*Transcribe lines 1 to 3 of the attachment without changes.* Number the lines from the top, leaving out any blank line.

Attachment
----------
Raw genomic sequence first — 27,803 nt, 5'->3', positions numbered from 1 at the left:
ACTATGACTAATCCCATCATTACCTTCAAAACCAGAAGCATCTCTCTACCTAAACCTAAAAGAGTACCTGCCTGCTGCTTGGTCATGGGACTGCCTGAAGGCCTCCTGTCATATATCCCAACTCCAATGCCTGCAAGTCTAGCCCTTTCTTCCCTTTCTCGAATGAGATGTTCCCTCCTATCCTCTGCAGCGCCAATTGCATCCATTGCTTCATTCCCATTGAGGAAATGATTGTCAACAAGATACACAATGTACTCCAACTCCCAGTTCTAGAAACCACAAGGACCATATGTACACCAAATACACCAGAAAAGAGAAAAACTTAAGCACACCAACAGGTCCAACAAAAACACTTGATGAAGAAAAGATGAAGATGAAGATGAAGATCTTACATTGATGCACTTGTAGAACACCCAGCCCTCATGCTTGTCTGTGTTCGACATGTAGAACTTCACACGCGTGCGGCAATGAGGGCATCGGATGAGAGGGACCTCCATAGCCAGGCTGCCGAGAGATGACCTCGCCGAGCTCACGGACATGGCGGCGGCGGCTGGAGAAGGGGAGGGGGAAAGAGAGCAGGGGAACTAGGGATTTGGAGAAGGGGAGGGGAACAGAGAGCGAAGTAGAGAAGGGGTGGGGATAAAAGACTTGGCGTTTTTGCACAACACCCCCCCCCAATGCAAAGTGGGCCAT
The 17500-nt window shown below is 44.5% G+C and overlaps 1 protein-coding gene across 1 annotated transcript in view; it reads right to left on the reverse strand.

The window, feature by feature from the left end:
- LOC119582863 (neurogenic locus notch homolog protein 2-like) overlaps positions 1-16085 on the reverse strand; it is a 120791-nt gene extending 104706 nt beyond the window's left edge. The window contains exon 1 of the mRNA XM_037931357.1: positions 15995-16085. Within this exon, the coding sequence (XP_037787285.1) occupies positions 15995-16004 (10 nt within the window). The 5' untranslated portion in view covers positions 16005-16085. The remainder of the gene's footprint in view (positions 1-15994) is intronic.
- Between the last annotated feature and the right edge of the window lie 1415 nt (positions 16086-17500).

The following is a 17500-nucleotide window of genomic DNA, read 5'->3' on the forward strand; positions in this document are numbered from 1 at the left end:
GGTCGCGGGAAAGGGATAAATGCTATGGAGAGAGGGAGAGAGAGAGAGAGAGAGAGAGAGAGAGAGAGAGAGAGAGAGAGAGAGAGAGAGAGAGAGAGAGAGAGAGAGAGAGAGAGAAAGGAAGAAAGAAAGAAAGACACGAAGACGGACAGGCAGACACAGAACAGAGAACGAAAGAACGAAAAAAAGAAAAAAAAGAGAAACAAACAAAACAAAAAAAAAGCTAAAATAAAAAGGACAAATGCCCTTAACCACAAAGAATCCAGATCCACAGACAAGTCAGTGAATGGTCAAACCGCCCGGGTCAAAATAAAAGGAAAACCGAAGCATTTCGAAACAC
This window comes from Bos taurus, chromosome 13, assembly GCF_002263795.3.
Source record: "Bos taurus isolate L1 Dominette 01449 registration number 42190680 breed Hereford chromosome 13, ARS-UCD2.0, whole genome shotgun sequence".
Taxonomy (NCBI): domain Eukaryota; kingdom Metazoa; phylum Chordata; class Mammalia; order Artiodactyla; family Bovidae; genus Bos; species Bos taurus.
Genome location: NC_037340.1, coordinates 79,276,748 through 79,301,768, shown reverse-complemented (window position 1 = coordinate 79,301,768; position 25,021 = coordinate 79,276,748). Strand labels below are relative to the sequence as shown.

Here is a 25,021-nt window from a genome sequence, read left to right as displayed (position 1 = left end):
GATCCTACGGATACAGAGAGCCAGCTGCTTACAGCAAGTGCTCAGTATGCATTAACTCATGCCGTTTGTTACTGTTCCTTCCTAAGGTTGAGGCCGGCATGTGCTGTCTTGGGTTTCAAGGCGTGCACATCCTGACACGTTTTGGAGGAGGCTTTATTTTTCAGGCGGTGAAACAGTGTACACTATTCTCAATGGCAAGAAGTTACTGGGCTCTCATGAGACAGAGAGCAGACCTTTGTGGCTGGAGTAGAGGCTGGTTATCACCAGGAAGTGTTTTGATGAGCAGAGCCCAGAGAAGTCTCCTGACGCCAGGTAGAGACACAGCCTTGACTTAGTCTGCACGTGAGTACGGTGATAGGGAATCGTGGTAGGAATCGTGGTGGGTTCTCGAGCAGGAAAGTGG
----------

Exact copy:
Raw genomic sequence first — 27,803 nt, 5'->3', positions numbered from 1 at the left:
ACTATGACTAATCCCATCATTACCTTCAAAACCAGAAGCATCTCTCTACCTAAACCTAAAAGAGTACCTGCCTGCTGCTTGGTCATGGGACTGCCTGAAGGCCTCCTGTCATATATCCCAACTCCAATGCCTGCAAGTCTAGCCCTTTCTTCCCTTTCTCGAATGAGATGTTCCCTCCTATCCTCTGCAGCGCCAATTGCATCCATTGCTTCATTCCCATTGAGGAAATGATTGTCAACAAGATACACAATGTACTCCAACTCCCAGTTCTAGAAACCACAAGGACCATATGTACACCAAATACACCAGAAAAGAGAAAAACTTAAGCACACCAACAGGTCCAACAAAAACACTTGATGAAGAAAAGATGAAGATGAAGATGAAGATCTTACATTGATGCACTTGTAGAACACCCAGCCCTCATGCTTGTCTGTGTTCGACATGTAGAACTTCACACGCGTGCGGCAATGAGGGCATCGGATGAGAGGGACCTCCATAGCCAGGCTGCCGAGAGATGACCTCGCCGAGCTCACGGACATGGCGGCGGCGGCTGGAGAAGGGGAGGGGGAAAGAGAGCAGGGGAACTAGGGATTTGGAGAAGGGGAGGGGAACAGAGAGCGAAGTAGAGAAGGGGTGGGGATAAAAGACTTGGCGTTTTTGCACAACACCCCCCCCCAATGCAAAGTGGGCCAT
The 17500-nt window shown below is 44.5% G+C and overlaps 1 protein-coding gene across 1 annotated transcript in view; it reads right to left on the reverse strand.